I had a shot in mind—arms of a puppy caretaker holding a rainbow of tiny, sleepy, snuggly, adorable, very young puppies. I wanted Labs of each color and a golden retriever—the breeds most often used for service dogs. I thought it would make a delightful cover for my new book, A Gift of Puppies. It took some coordinating with Joanne Ritter, Director of Marketing and Communications at Guide Dogs for the Blind (GDB), and my favorite photographer, Nathan DeHart, but at last we were there, standing outside the green doors of the puppy kennels at GDB headquarters in San Rafael, CA.
Joanne knocked, and a door opened about fifteen inches. The friendly face in the opening said we needed to put covers over our shoes before we came in, and no dogs were allowed inside. Quickly, my guide dog Hedy was whisked away to a comfortable, warm place, and we were inside the Inner Sanctum, stuffing our shoes into the blue paper covers.
The person who had met us at the door was Sharon Kret, Program Specialist for Puppy Socialization at GDB. Smiling warmly, she welcomed us, and explained that scrubs would protect the puppies from anything that might have come in on our clothes. We were soon neck-to-toe in matching green. Then Sharon brought, one by one, Lab puppies of each color—black, yellow, white, and caramel—and a fluff-ball golden retriever who looked more like a stuffed toy than a living dog. Carefully Sharon lowered them into the fenced play yard where we waited for them.
I saw immediately that my image of one caretaker with an armload of tiny, sleepy puppies was totally unrealistic. Most of the dogs were eight weeks old, and much too big for one person to cradle one of every color in her arms. It took all three of us—Sharon, Joanne, and me—to manage the curious and squirmy little ones. Nathan tried to get them to look at him. They licked each other, us, and looked everywhere except at him. Finally, Joanne, who had been through many photo sessions with dogs, handed Sharon and me her puppies and stood behind Nathan with squeaky toys in hand. She made some impressive, unearthly sounds with her voice, and that did the trick, at least for a while.
We decided to let the puppies play, thinking they would tire each other out and be more mellow for the next attempt at the perfect cover shot. That led to some entertaining puppy antics, and I understood how the contributors to my book could say puppies are a great de-stressor. They certainly make you laugh and forget your troubles.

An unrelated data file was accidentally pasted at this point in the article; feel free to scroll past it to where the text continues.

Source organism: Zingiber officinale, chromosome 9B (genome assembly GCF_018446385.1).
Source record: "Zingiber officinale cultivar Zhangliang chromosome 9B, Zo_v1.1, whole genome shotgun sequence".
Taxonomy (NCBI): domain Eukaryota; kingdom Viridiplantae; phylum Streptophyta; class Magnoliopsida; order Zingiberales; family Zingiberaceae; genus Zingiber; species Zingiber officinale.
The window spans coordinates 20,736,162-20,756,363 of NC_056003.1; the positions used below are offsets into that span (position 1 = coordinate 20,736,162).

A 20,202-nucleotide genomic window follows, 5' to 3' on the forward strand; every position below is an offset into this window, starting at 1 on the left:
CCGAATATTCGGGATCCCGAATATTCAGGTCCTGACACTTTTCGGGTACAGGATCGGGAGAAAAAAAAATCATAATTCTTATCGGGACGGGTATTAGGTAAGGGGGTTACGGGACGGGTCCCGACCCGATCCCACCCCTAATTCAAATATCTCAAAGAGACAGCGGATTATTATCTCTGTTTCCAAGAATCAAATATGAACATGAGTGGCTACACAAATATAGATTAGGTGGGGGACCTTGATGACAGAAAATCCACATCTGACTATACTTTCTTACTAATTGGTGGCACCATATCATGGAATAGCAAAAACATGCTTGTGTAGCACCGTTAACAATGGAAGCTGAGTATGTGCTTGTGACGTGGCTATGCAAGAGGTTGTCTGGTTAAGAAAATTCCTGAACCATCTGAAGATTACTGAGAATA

After the puppies had played enthusiastically in the yard for what seemed like a long time, we scooped them back up, our hands under their chests, their back legs comfortably on our laps. They hadn’t gotten the least bit tired. GDB’s puppies are bred for stamina, and these little ones had a lot.
Finally, I gave up on the five-pup plan. We were down to three puppies, with me holding the little golden. He was a character—wooly as a lamb, but not nearly as docile. It was all I could do to hold just him. Sharon held the white Lab and Joanne had the black one. Nathan made peculiar noises and puppy faces swung around to look for the source of the interesting sounds. Success!
For the past eighteen months, I have been working on my book with puppy raisers and breeder keepers from both Guide Dogs for the Blind and Canine Companions for Independence, learning through their stories how they care for these special puppies before they return them for training for service. Eighteen months—it’s the same length of time most raisers have with those puppies. As with puppies, this book has been a lot of work. Now it’s ready to go out into the world to fulfill its own purpose. I certainly have become fond of it, and all the people I’ve met along the way, including Joanne Ritter and Sharon Kret. The community that cares for these puppies is as remarkable as the dogs that serve the disabled. That’s why I tell people my book is not about the dogs as much as it’s about the people who give the gift of puppies.
A Gift of Puppies—getting them ready for a life of service and love is now available for download from Earthen Vessel Productions.